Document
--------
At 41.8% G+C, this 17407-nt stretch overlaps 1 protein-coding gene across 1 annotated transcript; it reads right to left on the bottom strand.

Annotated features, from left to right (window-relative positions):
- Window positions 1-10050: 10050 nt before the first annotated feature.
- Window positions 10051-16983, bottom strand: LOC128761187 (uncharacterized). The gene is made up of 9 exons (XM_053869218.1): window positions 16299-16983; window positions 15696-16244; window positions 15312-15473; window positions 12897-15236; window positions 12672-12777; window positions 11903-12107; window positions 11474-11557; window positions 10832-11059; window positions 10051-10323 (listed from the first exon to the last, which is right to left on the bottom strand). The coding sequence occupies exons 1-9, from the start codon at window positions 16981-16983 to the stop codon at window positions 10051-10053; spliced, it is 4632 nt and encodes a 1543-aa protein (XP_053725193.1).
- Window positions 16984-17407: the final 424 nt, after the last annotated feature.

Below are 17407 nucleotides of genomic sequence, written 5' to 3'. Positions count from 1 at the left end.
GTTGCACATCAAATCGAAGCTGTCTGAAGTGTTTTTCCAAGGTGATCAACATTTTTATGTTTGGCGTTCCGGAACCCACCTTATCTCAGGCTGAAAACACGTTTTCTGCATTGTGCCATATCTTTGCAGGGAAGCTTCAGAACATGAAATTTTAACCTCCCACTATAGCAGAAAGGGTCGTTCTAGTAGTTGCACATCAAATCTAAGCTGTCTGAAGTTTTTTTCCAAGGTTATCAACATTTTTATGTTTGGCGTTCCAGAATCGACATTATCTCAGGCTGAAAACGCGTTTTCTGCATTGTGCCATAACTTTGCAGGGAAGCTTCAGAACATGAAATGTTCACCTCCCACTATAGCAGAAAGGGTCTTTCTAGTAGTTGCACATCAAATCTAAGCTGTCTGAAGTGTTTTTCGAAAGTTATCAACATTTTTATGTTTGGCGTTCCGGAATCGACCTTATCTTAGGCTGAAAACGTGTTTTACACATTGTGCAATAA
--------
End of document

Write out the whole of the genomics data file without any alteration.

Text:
At 41.8% G+C, this 17407-nt stretch overlaps 1 protein-coding gene across 1 annotated transcript; it reads right to left on the bottom strand.

Annotated features, from left to right (window-relative positions):
- Window positions 1-10050: 10050 nt before the first annotated feature.
- Window positions 10051-16983, bottom strand: LOC128761187 (uncharacterized). The gene is made up of 9 exons (XM_053869218.1): window positions 16299-16983; window positions 15696-16244; window positions 15312-15473; window positions 12897-15236; window positions 12672-12777; window positions 11903-12107; window positions 11474-11557; window positions 10832-11059; window positions 10051-10323 (listed from the first exon to the last, which is right to left on the bottom strand). The coding sequence occupies exons 1-9, from the start codon at window positions 16981-16983 to the stop codon at window positions 10051-10053; spliced, it is 4632 nt and encodes a 1543-aa protein (XP_053725193.1).
- Window positions 16984-17407: the final 424 nt, after the last annotated feature.

Below are 17407 nucleotides of genomic sequence, written 5' to 3'. Positions count from 1 at the left end.
GTTGCACATCAAATCGAAGCTGTCTGAAGTGTTTTTCCAAGGTGATCAACATTTTTATGTTTGGCGTTCCGGAACCCACCTTATCTCAGGCTGAAAACACGTTTTCTGCATTGTGCCATATCTTTGCAGGGAAGCTTCAGAACATGAAATTTTAACCTCCCACTATAGCAGAAAGGGTCGTTCTAGTAGTTGCACATCAAATCTAAGCTGTCTGAAGTTTTTTTCCAAGGTTATCAACATTTTTATGTTTGGCGTTCCAGAATCGACATTATCTCAGGCTGAAAACGCGTTTTCTGCATTGTGCCATAACTTTGCAGGGAAGCTTCAGAACATGAAATGTTCACCTCCCACTATAGCAGAAAGGGTCTTTCTAGTAGTTGCACATCAAATCTAAGCTGTCTGAAGTGTTTTTCGAAAGTTATCAACATTTTTATGTTTGGCGTTCCGGAATCGACCTTATCTTAGGCTGAAAACGTGTTTTACACATTGTGCAATAA